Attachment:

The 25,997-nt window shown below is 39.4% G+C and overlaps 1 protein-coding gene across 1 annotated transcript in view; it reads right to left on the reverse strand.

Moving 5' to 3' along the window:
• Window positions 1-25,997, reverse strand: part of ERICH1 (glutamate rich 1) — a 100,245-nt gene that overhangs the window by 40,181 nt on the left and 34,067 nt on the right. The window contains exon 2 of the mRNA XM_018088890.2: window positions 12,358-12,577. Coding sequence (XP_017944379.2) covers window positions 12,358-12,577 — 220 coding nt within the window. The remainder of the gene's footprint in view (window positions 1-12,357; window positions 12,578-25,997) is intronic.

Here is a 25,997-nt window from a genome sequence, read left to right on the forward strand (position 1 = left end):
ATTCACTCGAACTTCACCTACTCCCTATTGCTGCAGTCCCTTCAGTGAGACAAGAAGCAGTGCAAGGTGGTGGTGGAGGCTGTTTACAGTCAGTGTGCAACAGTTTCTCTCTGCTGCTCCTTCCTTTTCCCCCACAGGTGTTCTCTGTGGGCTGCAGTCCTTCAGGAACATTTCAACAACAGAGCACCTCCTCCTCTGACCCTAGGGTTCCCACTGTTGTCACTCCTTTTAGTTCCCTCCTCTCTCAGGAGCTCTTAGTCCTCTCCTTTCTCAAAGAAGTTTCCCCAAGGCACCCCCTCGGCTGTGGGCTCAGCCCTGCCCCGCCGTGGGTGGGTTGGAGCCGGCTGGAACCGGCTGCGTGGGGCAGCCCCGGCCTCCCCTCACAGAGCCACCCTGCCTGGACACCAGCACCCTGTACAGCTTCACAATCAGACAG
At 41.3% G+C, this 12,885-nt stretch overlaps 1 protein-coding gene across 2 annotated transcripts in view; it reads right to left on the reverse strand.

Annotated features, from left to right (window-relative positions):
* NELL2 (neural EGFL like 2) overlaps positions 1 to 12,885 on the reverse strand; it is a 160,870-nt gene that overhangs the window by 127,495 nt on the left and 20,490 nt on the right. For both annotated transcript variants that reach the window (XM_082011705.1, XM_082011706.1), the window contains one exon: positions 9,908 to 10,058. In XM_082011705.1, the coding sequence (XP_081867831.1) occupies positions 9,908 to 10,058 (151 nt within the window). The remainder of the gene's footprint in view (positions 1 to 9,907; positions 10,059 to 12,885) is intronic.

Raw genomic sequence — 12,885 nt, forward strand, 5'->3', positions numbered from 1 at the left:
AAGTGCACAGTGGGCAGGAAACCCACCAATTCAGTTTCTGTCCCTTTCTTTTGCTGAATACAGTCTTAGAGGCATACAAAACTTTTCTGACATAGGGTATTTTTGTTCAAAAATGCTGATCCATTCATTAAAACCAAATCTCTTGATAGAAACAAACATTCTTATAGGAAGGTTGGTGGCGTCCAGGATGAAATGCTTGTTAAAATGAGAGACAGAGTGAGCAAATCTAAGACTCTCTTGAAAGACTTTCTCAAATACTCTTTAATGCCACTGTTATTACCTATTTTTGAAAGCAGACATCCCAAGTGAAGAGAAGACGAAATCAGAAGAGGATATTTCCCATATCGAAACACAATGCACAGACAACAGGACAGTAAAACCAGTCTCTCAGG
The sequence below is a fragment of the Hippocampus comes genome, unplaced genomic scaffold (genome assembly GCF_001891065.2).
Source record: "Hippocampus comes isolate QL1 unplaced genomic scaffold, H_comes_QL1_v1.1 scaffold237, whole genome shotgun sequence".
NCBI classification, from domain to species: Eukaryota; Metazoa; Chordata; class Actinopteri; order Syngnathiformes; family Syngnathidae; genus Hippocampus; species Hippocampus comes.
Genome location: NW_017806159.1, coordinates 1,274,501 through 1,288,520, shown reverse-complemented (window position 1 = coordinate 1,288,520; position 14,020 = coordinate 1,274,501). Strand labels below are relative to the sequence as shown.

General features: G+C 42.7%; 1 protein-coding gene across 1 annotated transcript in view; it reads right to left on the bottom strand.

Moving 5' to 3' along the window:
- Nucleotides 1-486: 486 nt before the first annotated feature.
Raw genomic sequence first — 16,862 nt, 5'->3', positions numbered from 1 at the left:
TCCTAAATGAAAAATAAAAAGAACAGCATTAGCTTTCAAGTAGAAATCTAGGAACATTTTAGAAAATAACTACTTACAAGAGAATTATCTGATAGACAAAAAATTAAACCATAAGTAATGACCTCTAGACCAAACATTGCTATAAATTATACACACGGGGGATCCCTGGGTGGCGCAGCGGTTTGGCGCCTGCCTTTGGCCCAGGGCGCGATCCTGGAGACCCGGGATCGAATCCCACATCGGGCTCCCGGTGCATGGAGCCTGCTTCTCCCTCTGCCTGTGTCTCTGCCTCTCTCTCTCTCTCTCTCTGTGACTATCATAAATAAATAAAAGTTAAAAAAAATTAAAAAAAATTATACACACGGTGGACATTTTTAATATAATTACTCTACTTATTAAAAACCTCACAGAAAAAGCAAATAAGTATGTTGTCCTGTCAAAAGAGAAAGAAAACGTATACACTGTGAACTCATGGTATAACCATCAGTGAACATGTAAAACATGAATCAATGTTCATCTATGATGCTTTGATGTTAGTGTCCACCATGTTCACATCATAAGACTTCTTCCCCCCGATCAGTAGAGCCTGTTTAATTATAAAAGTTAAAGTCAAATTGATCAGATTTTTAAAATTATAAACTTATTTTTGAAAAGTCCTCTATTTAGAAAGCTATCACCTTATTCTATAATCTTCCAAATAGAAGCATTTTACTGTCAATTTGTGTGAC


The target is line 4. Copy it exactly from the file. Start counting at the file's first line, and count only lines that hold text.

Here is a 25,997-nt window from a genome sequence, read left to right on the forward strand (position 1 = left end):